King Hezekiah from Guillaume Rouillé’s Promptuarii Iconum Insigniorum, 1553 (from here)

Imagine you are a young man sitting in the king’s court, and you are there when the prophet Isaiah reprimands King Hezekiah.

2 Kings 20:12-19 New King James Version (NKJV)

The Babylonian Envoys

12 At that time Berodach-Baladan the son of Baladan, king of Babylon, sent letters and a present to Hezekiah, for he heard that Hezekiah had been sick. 13 And Hezekiah was attentive to them, and showed them all the house of his treasures—the silver and gold, the spices and precious ointment, and all his armory—all that was found among his treasures. There was nothing in his house or in all his dominion that Hezekiah did not show them.

14 Then Isaiah the prophet went to King Hezekiah, and said to him, “What did these men say, and from where did they come to you?”

So Hezekiah said, “They came from a far country, from Babylon.”

15 And he said, “What have they seen in your house?”

So Hezekiah answered, “They have seen all that is in my house; there is nothing among my treasures that I have not shown them.”

16 Then Isaiah said to Hezekiah, “Hear the word of the Lord: 17 ‘Behold, the days are coming when all that is in your house, and what your fathers have accumulated until this day, shall be carried to Babylon; nothing shall be left,’ says the Lord. 18 ‘And they shall take away some of your sons who will descend from you, whom you will beget; and they shall be eunuchs in the palace of the king of Babylon.’”

19 So Hezekiah said to Isaiah, “The word of the Lord which you have spoken is good!” For he said, “Will there not be peace and truth at least in my days?”

When I first read this passage the words that stuck with me were in verse 19.

For he said, “Will there not be peace and truth at least in my days?

What was I to make of these words? Well, some have found nobility in them. When he interpreted Hezekiah‘s words, here is what John Wesley had to say about verse 19.

Good is, &c. – I heartily submit to this sentence, as being both just, and merciful. True penitents, when they are under divine rebukes, call them not only just, but good. Not only submit to, but accept of the punishment of their iniquity. So Hezekiah did, and by this it appeared, he was indeed humbled for the pride of his heart. (from here)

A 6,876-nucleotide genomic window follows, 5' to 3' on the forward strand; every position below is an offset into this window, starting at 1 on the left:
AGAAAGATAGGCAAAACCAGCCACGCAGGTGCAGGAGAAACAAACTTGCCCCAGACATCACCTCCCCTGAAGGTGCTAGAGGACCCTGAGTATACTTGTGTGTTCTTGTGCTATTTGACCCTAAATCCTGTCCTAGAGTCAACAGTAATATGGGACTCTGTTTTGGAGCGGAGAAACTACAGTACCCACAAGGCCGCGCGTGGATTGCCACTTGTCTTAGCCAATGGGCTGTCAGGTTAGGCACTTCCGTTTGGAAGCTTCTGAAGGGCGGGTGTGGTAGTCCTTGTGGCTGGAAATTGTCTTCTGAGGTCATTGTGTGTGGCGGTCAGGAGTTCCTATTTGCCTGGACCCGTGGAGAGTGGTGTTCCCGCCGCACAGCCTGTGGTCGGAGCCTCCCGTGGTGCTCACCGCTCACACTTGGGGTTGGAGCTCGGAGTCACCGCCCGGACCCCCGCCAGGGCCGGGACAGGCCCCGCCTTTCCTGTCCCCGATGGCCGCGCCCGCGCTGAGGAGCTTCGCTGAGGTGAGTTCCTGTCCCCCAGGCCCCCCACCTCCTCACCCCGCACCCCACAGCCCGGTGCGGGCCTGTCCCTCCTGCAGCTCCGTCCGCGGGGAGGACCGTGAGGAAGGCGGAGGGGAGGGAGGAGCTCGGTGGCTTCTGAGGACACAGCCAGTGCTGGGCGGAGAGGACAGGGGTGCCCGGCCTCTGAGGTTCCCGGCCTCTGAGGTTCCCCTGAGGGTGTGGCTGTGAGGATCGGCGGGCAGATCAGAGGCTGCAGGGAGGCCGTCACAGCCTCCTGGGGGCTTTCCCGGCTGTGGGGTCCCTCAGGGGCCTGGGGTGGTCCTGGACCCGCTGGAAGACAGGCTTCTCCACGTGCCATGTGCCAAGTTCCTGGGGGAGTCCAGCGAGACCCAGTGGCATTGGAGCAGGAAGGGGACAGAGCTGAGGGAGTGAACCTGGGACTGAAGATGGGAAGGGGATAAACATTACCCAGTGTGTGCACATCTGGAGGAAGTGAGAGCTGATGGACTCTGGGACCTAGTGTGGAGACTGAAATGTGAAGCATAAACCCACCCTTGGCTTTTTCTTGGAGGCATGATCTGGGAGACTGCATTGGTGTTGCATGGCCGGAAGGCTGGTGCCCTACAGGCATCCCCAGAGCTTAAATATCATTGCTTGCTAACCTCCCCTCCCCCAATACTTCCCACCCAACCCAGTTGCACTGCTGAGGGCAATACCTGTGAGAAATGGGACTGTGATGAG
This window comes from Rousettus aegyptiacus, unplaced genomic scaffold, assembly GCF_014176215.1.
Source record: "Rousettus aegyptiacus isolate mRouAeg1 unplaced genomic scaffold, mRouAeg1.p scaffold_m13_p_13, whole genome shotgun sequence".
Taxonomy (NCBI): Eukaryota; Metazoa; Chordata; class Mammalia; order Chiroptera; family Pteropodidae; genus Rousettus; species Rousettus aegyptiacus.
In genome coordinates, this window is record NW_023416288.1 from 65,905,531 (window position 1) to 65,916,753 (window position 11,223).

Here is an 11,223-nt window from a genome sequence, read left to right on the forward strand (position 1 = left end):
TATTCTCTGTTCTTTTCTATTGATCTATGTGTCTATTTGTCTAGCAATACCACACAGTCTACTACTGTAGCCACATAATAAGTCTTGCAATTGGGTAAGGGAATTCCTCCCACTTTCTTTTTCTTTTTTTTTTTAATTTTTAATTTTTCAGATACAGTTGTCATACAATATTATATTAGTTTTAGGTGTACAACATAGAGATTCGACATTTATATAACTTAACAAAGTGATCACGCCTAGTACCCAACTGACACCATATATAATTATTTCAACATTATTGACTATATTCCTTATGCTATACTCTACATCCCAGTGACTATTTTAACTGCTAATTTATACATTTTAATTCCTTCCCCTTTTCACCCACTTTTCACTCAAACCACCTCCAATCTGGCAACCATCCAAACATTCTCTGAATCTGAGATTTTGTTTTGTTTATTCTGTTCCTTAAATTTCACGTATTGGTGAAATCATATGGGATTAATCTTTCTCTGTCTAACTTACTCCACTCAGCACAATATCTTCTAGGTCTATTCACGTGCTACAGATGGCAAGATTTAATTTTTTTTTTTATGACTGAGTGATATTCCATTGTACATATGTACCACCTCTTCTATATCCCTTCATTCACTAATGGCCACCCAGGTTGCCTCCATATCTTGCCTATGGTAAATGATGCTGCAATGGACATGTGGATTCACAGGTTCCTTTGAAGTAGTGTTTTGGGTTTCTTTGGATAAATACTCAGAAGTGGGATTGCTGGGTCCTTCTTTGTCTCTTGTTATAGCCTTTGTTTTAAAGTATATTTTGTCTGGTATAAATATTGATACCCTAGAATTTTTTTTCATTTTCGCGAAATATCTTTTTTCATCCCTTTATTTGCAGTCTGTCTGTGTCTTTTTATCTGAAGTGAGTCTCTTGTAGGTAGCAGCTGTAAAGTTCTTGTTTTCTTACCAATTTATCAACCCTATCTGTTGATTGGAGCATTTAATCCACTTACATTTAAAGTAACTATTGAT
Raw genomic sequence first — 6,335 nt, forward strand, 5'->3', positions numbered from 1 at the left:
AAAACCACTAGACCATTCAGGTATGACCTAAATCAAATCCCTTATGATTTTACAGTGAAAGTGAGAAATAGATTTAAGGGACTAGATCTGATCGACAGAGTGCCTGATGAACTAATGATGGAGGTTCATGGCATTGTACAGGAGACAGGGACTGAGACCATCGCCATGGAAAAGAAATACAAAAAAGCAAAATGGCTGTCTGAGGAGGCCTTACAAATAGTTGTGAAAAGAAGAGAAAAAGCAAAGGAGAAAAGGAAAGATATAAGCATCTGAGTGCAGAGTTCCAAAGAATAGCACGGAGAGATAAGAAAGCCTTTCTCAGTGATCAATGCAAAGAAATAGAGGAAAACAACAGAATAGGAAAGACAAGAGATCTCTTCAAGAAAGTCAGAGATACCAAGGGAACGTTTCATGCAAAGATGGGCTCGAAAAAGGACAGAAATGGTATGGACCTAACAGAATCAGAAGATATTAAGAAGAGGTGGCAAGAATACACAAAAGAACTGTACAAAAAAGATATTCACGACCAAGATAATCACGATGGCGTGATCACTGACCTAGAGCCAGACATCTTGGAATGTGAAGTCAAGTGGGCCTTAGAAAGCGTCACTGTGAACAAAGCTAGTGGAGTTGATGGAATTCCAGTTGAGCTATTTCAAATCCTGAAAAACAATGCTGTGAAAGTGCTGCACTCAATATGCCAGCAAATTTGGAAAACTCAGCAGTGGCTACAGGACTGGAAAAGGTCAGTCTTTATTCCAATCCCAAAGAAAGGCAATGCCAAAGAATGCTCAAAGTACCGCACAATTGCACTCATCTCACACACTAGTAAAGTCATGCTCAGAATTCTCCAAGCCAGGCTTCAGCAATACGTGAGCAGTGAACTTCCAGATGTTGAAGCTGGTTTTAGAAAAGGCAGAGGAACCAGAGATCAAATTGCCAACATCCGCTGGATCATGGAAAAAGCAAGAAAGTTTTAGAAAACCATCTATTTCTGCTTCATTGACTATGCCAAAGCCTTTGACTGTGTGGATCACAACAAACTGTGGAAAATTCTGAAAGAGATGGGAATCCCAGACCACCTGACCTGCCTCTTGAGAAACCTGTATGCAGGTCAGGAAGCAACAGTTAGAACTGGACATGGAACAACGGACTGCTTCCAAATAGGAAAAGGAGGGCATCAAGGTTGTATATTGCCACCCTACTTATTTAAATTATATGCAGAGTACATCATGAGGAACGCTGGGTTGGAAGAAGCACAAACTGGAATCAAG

Did Hezekiah gracefully accept the Lord’s punishment? Frankly, I am puzzled by Wesley’s commentary. I suppose Hezekiah was concerned about his legacy, and it seems he was a good man, but although the Lord rebuked him, the Lord did not punish him. Isaiah had just told him Israel and his progeny would be punished, and Hezekiah forsook the opportunity to say a word in their defense.

Consider. At the beginning of this chapter (2 Kings 20:1-11), Hezekiah had just begged to have his life extended, and the Lord God had acquiesced, but now he just humbly accepts the fact his progeny will be punished because of his prideful behavior? Yet are we any different? Are we not just as prideful, fearful and weak?

Over the weekend, the North Koreans appear to have tested a hydrogen bomb (North Korea claims hydrogen bomb test was ‘perfect success,’ 6th nuclear test (foxnews.com)). Hydrogen bombs are much more powerful than an atomic bomb, but they are more difficult to make. It takes an atomic bomb to detonate a hydrogen bomb.

Successive presidential administrations have gone through the motions of trying to contain North Korea’s weapon’s development programs. They have promised success. They have even claimed success, but what have they accomplished? Peace and “truth” at least in my days.

With the complicity of much of the news media, it is fairly obvious that the Obama administration tried to cover up the extent of North Korea’s progress. Here is an example.

On August 8, The Washington Post printed what was essentially old news, North Korea now making missile-ready nuclear weapons, U.S. analysts say.

North Korea has successfully produced a miniaturized nuclear warhead that can fit inside its missiles, crossing a key threshold on the path to becoming a full-fledged nuclear power, U.S. intelligence officials have concluded in a confidential assessment.

The analysis, completed last month by the Defense Intelligence Agency, comes on the heels of another intelligence assessment that sharply raises the official estimate for the total number of bombs in the communist country’s atomic arsenal. The United States calculated last month that up to 60 nuclear weapons are now controlled by North Korean leader Kim Jong Un. Some independent experts think the number is much smaller. (continued here)

Here are some other reports.

Effectively, we have left ourselves and our children holding the bag. Because we did not make the effort to stop the North Koreans years ago, the gangster regime that runs that place can now threaten anyone it wants with nuclear tipped missiles.

25 thoughts on “LEFT HOLDING THE BAG

  1. Just an update, for those interested.
    Russia and China have stepped in to halt any real sanctions on the DPRK even after their nuke display, even as they wave their capability and promising to do harm, like a teenager just issued his license and driving drunk, high and 50 miles over the speed limit in a residential neighborhood yelling, “Hahahaha! Thanks for giving me this car, mom and dad!!”.
    As they always do. As I suspected they would again.

    This is why I hope that mountain collapses.